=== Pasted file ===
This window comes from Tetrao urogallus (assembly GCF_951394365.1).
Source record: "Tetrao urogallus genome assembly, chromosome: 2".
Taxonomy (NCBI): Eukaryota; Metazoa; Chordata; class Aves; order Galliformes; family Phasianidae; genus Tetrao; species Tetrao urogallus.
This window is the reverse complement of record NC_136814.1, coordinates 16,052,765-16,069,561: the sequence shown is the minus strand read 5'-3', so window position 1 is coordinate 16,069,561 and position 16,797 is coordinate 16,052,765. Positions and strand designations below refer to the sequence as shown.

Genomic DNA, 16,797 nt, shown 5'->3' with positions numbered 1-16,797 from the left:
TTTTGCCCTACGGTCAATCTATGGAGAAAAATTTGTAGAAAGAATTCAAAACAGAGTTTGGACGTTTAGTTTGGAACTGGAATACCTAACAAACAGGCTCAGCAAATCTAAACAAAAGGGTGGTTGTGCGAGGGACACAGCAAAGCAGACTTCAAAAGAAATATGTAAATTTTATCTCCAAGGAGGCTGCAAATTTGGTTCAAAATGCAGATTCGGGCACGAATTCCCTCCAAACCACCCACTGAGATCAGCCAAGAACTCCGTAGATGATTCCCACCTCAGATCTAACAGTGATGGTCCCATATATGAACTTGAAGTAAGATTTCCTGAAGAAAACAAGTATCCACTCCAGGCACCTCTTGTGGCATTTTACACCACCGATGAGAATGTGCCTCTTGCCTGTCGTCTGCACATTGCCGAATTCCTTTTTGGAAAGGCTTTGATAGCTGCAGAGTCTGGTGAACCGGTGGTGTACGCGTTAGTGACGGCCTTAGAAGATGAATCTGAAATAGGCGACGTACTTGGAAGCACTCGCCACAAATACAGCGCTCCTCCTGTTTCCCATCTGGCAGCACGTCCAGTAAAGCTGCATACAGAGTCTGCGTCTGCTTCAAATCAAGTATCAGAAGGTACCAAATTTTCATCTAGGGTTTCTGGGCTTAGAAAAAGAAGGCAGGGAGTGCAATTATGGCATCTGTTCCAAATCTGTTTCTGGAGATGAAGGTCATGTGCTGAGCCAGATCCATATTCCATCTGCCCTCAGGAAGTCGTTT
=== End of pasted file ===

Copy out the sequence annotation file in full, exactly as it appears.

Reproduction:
This window comes from Tetrao urogallus (assembly GCF_951394365.1).
Source record: "Tetrao urogallus genome assembly, chromosome: 2".
Taxonomy (NCBI): Eukaryota; Metazoa; Chordata; class Aves; order Galliformes; family Phasianidae; genus Tetrao; species Tetrao urogallus.
This window is the reverse complement of record NC_136814.1, coordinates 16,052,765-16,069,561: the sequence shown is the minus strand read 5'-3', so window position 1 is coordinate 16,069,561 and position 16,797 is coordinate 16,052,765. Positions and strand designations below refer to the sequence as shown.

Genomic DNA, 16,797 nt, shown 5'->3' with positions numbered 1-16,797 from the left:
TTTTGCCCTACGGTCAATCTATGGAGAAAAATTTGTAGAAAGAATTCAAAACAGAGTTTGGACGTTTAGTTTGGAACTGGAATACCTAACAAACAGGCTCAGCAAATCTAAACAAAAGGGTGGTTGTGCGAGGGACACAGCAAAGCAGACTTCAAAAGAAATATGTAAATTTTATCTCCAAGGAGGCTGCAAATTTGGTTCAAAATGCAGATTCGGGCACGAATTCCCTCCAAACCACCCACTGAGATCAGCCAAGAACTCCGTAGATGATTCCCACCTCAGATCTAACAGTGATGGTCCCATATATGAACTTGAAGTAAGATTTCCTGAAGAAAACAAGTATCCACTCCAGGCACCTCTTGTGGCATTTTACACCACCGATGAGAATGTGCCTCTTGCCTGTCGTCTGCACATTGCCGAATTCCTTTTTGGAAAGGCTTTGATAGCTGCAGAGTCTGGTGAACCGGTGGTGTACGCGTTAGTGACGGCCTTAGAAGATGAATCTGAAATAGGCGACGTACTTGGAAGCACTCGCCACAAATACAGCGCTCCTCCTGTTTCCCATCTGGCAGCACGTCCAGTAAAGCTGCATACAGAGTCTGCGTCTGCTTCAAATCAAGTATCAGAAGGTACCAAATTTTCATCTAGGGTTTCTGGGCTTAGAAAAAGAAGGCAGGGAGTGCAATTATGGCATCTGTTCCAAATCTGTTTCTGGAGATGAAGGTCATGTGCTGAGCCAGATCCATATTCCATCTGCCCTCAGGAAGTCGTTT